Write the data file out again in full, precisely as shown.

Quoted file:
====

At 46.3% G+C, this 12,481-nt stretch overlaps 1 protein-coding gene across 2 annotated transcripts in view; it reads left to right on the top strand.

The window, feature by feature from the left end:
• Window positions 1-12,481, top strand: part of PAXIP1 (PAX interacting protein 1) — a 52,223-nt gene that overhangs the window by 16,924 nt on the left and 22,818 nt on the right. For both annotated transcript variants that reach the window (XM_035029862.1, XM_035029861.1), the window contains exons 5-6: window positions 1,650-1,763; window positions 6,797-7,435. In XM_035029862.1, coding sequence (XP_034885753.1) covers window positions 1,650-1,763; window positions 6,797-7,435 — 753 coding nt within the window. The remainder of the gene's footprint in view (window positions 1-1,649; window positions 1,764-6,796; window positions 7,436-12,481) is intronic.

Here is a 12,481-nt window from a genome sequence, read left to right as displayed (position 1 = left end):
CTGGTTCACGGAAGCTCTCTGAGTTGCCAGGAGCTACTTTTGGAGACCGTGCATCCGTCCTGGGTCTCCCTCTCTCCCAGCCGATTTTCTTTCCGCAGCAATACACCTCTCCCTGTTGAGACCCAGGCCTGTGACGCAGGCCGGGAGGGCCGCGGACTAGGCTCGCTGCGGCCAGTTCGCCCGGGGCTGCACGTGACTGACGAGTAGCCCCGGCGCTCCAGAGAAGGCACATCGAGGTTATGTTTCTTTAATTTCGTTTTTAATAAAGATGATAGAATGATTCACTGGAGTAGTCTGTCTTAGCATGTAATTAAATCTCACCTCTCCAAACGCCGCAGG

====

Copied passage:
At 46.3% G+C, this 12,481-nt stretch overlaps 1 protein-coding gene across 2 annotated transcripts in view; it reads left to right on the top strand.

The window, feature by feature from the left end:
• Window positions 1-12,481, top strand: part of PAXIP1 (PAX interacting protein 1) — a 52,223-nt gene that overhangs the window by 16,924 nt on the left and 22,818 nt on the right. For both annotated transcript variants that reach the window (XM_035029862.1, XM_035029861.1), the window contains exons 5-6: window positions 1,650-1,763; window positions 6,797-7,435. In XM_035029862.1, coding sequence (XP_034885753.1) covers window positions 1,650-1,763; window positions 6,797-7,435 — 753 coding nt within the window. The remainder of the gene's footprint in view (window positions 1-1,649; window positions 1,764-6,796; window positions 7,436-12,481) is intronic.

Here is a 12,481-nt window from a genome sequence, read left to right as displayed (position 1 = left end):
CTGGTTCACGGAAGCTCTCTGAGTTGCCAGGAGCTACTTTTGGAGACCGTGCATCCGTCCTGGGTCTCCCTCTCTCCCAGCCGATTTTCTTTCCGCAGCAATACACCTCTCCCTGTTGAGACCCAGGCCTGTGACGCAGGCCGGGAGGGCCGCGGACTAGGCTCGCTGCGGCCAGTTCGCCCGGGGCTGCACGTGACTGACGAGTAGCCCCGGCGCTCCAGAGAAGGCACATCGAGGTTATGTTTCTTTAATTTCGTTTTTAATAAAGATGATAGAATGATTCACTGGAGTAGTCTGTCTTAGCATGTAATTAAATCTCACCTCTCCAAACGCCGCAGG